For Gann alumna Naomi Plasky ’07, the urge to embark on something completely different after college couldn’t be ignored.
Five months after graduating from the University of Pittsburgh in April 2011, she found herself in Uganda as part of the Uganda Rural Fund
(URF), a nonprofit organization dedicated to empowering orphans, underprivileged youth and women to fight poverty in rural communities in the country.
Plasky went to Uganda to teach Math and English at Hope Academy to what would be equivalent to 8thgrade in the United States. Her students were between the ages of 17-22 because school is not free, meaning students must pay for tests, textbooks and uniforms. Since most kids cannot afford these materials, they cannot attend school every year.
While designing a curriculum for students of different ages and learning capacities was challenging for Plasky, keeping control of the classroom presented the biggest hurdle. “Some [students] started to take advantage of me; they would act out in class and would even leave,” Plasky said, adding that some students had the tendency to cheat on assignments and lacked overall motivation.
What’s more, the effort of some of her female students was impacted by the Ugandan culture. Some believed that they attend school for a couple years and then get pregnant, which is a “frustrating” viewpoint, she said.
Plasky did her best to keep her students engaged and focused on lessons. She would often give homework with candy as a reward, though not all students would actually do it. She also was not hesitant to give a zero for a grade if a student was caught cheating or simply ignored an assignment, saying that she constantly reinforced that extra help was available as well.
The majority of her students did study and take classes seriously. Some students even had to walk hours to school in the pouring rain and pass on lunch so they could buy paraffin to light their house at night to study. They made these sacrifices just to get an education with the hopes of having a career, providing for their families and leaving the village someday.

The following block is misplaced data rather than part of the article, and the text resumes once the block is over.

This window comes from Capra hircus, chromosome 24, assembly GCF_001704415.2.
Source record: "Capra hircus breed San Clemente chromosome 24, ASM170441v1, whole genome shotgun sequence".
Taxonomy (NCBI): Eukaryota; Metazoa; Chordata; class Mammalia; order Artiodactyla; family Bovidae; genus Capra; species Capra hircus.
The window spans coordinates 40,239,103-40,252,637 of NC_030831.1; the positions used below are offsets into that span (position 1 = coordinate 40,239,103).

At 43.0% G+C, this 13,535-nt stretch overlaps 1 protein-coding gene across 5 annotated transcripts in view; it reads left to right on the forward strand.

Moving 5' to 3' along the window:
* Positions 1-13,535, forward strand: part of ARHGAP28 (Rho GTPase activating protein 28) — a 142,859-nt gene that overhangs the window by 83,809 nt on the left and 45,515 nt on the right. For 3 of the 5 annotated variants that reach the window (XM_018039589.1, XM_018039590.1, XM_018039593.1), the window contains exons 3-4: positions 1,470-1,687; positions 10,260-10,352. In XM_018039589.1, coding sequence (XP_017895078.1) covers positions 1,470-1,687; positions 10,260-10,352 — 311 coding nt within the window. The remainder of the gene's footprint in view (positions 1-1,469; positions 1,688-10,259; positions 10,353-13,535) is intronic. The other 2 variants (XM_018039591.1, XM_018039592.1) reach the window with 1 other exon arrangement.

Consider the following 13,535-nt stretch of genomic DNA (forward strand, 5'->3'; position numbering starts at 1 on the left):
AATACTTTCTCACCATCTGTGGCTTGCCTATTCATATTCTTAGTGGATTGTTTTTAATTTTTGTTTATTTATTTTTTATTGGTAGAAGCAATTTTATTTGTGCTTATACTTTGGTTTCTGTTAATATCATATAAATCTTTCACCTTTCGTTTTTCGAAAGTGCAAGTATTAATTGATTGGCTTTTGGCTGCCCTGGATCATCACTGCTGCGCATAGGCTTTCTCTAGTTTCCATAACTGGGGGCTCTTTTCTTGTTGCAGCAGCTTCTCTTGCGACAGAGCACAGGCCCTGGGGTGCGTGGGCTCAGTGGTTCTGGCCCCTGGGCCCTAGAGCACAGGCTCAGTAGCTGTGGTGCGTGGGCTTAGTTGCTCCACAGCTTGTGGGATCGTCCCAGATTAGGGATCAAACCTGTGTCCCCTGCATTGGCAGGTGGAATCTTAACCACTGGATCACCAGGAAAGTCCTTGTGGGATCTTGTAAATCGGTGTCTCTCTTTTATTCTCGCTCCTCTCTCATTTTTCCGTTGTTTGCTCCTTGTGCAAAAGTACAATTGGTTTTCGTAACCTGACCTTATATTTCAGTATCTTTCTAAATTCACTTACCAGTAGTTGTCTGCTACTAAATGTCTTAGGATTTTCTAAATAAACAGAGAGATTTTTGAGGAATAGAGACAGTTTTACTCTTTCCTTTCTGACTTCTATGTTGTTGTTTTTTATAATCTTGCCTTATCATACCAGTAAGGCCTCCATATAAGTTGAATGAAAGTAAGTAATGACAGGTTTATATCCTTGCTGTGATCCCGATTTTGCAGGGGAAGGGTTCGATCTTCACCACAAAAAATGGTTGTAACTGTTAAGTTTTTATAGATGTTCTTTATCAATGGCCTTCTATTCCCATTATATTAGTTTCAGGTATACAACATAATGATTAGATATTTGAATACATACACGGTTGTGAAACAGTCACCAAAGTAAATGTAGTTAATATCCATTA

While in Uganda, Plasky stayed with the family that operated the school and land. The school was in close proximity to her house and was considered the “nicest in the village,” she said. It even had a shower, albeit cold water only, one of the only houses with that luxury. That was important because she quickly learned what being truly dirty meant, saying that she was “amazed by the amount of dirt that would come off my body.”
Between the hardships and triumphs of teaching, Uganda left a permanent mark on Plasky that will never fade. That feeling was assured when some of her students who had nearly nothing managed to give her gifts – eggs, jewelry and more – to show their appreciation when she left the village after eight months. Despite being unable to show her students how much they changed her life, she said, Plasky is on a mission to make a difference in the lives of her students.
Advised by Lynn S. Auerbach, the Founder and Co-Director of the Connect Africa Foundation, Plasky is actively searching for sponsors and donations to send four of her former students to higher education. It was originally five students, but Plasky has committed to sponsoring one of the students on her own. She and Auerbach created the “Kyetume Fund” to help support these students, and all of the proceeds earmarked for the fund will go directly toward educational goals. Donations can be made through the Connection Africa Foundation
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